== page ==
Love these bold and colorful faces I just completed. They’re fun and a true celebration of color. They feel alive!
The studio in winter, with good light streaming in from window doors, makes a happy place to be as wild and crazy, bold and risky, unexpected and original as any artist could desire. Neatness does not count! The important thing is to try something new. Trust oneself.
Honored to have two paintings in this prestigious exhibition juried and curated by George Billis of George Billis Gallery of NY and LA. Available online at http://www.artessexgallery.com through December 31, 2020.
Very excited to be featured in this article by Robert F. James in the Public Broadcasting Service online journal, Next Avenue. And, thanks to Danielle Glosser, Principal of Client Raiser, for putting us together.
There’s something about September in the studio. With the door open to the woods outside, the air feels different. Like the coming of fall. Full of hope and refreshing cool breezes. One of my favorite collectors left the studio yesterday with a captivating large artwork for a new space. As always, I’m humbled when collectors knock on my door for more. And, I’m on fire to do more…
My solo exhibit at Calloway Fine Art & Consulting is now available online for viewing and for purchasing:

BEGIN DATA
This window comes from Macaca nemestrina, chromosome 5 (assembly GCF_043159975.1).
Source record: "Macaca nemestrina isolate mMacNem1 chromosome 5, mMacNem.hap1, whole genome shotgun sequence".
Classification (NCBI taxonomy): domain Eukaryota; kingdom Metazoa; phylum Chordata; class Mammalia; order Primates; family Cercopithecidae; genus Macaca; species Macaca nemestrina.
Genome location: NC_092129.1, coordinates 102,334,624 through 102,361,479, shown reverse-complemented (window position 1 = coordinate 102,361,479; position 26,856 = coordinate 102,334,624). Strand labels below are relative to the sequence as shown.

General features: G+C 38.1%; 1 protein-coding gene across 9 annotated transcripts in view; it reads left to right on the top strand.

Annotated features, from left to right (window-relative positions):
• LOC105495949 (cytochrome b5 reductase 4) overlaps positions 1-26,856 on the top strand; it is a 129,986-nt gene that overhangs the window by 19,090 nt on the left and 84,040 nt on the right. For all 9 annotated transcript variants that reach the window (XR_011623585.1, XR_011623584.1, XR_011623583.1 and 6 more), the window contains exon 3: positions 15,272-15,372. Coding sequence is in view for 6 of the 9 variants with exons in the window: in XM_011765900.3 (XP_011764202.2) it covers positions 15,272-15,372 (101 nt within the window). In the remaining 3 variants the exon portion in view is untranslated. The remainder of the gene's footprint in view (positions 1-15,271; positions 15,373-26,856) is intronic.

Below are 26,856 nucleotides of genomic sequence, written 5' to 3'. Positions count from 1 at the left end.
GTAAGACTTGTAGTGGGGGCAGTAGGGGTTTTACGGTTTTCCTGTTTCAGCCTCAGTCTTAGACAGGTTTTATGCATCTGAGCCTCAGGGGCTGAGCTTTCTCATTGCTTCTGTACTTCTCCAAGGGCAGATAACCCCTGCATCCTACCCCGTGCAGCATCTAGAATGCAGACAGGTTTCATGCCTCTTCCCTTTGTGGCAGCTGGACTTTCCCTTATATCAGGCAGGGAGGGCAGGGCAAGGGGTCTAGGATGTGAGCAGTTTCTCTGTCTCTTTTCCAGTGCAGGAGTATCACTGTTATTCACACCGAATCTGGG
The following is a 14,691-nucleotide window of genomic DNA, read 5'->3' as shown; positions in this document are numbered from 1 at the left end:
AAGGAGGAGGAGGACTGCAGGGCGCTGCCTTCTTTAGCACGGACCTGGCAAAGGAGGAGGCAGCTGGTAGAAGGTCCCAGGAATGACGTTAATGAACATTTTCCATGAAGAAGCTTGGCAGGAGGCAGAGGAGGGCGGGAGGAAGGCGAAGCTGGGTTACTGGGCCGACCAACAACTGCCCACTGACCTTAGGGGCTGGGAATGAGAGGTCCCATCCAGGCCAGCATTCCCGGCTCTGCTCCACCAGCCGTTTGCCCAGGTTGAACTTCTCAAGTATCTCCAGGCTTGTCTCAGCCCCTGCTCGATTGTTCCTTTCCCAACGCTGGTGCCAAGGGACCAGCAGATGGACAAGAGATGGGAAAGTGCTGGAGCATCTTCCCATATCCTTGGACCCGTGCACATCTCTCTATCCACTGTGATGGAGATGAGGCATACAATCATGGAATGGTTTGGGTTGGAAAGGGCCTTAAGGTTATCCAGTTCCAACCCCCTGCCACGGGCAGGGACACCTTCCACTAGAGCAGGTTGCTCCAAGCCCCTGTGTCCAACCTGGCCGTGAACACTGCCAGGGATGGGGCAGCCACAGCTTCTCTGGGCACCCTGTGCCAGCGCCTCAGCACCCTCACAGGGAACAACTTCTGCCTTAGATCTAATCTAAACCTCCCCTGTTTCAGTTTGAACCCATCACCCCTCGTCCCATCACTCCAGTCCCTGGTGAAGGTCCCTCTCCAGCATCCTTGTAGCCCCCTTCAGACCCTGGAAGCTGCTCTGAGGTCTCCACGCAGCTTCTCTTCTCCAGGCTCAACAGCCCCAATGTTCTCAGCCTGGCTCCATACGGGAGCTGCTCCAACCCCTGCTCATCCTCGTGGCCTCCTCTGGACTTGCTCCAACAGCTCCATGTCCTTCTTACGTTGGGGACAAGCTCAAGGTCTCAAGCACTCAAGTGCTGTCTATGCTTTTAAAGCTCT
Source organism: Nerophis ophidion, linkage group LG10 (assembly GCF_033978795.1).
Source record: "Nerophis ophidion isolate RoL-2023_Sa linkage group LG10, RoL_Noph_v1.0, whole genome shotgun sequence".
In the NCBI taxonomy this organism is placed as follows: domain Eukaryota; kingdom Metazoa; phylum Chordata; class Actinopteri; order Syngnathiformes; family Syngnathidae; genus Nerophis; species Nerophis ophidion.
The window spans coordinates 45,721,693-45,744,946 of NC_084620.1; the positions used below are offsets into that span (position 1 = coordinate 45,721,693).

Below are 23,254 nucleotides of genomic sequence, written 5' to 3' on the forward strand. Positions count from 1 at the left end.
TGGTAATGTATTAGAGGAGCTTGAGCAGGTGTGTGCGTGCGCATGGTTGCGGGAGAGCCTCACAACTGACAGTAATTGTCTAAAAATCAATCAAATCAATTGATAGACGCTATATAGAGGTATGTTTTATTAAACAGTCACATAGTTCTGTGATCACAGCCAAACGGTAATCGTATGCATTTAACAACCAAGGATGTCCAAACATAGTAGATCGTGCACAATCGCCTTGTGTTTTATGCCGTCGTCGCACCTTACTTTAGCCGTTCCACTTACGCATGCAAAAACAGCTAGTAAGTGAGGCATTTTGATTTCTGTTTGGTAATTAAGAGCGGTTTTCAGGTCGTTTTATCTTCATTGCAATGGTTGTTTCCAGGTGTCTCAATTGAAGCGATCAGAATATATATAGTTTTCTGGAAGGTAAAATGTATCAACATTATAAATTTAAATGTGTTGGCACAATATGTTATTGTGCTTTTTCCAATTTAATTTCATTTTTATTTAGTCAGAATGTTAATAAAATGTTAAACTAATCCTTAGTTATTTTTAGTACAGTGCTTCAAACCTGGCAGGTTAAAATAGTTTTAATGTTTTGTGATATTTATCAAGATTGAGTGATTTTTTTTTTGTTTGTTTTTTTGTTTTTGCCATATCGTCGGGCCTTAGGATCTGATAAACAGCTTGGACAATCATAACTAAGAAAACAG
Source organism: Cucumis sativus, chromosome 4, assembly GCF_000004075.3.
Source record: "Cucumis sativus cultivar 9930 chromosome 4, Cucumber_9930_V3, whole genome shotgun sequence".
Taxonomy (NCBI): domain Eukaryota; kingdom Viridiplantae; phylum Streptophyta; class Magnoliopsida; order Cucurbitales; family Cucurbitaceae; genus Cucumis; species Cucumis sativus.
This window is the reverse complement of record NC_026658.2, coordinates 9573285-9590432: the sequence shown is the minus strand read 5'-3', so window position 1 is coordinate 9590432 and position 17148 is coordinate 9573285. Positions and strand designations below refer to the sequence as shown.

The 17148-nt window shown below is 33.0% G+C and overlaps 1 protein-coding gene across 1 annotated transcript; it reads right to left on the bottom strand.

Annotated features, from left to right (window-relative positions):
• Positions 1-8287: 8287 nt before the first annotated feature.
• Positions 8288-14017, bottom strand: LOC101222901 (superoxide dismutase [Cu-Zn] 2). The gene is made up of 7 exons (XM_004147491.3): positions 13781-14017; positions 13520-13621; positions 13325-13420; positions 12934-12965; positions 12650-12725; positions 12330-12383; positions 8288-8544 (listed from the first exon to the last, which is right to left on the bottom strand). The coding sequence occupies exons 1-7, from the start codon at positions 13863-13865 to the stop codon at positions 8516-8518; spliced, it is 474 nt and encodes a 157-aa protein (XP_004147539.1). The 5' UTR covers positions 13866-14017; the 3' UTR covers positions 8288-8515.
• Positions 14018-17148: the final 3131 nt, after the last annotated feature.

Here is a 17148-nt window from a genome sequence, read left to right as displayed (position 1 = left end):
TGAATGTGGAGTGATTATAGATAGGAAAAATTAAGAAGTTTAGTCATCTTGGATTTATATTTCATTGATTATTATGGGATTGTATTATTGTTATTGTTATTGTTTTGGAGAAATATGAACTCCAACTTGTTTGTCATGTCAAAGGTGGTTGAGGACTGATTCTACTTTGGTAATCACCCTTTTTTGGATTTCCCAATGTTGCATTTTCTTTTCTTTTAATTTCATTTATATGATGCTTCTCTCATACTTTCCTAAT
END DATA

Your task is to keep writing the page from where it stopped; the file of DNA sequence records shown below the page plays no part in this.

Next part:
You’ll find 15 artworks as well as a video featuring a visit with me behind the scenes in my studio.
An artwork starts with an idea – what to convey. Since I strive for ambiguity, I think Leon (above) achieved that goal.
Then decisions about how best to convey that idea. In my case, it comes down to paint on canvas, color choices, close up or full body image of the figure, placement in the rectangle, whether tools will be brush or palette knife, shiny or matte finish…
All decisions affect the outcome and feel of the artwork. These choices – i.e., the process – become mere means to an end. The critical issue remains, “What is the goal?”
I always start with a quick cartoon on blank canvas. Expanding on that, I then add background color on the figure to integrate the figure with its surroundings, and spend the rest of my efforts working on an overall unified piece that results in a stand-alone, wow image never seen before. In between sessions there is time to dry. But, I find that overworking can kill an artwork, so less is more.
Last month my studio experienced the dreaded “water damage,” resulting in the loss of lots of older artwork, ruined walls and equipment, and finally a month long rehabilitation/reconstruction project. During this time, of course, no new artwork could be done.
Now, however, like a phoenix this studio has been transformed into an efficient, spacious workplace. Forced to clean out billiard and ping pong tables, hiking/camping gear, canoe, skis, etc., I ultimately found breathing and thinking room.
So, while I don’t recommend water as a method of renewal, in this case the damage spurred some much needed change. Every once in a while clearing out the space one uses for inspiration can prove stimulating to creativity.
Below, some after photographs and one image of the space in a state of massive confusion while fresh wallboard replaces the water-logged stuff. I am definitely now ready to start some new art pieces!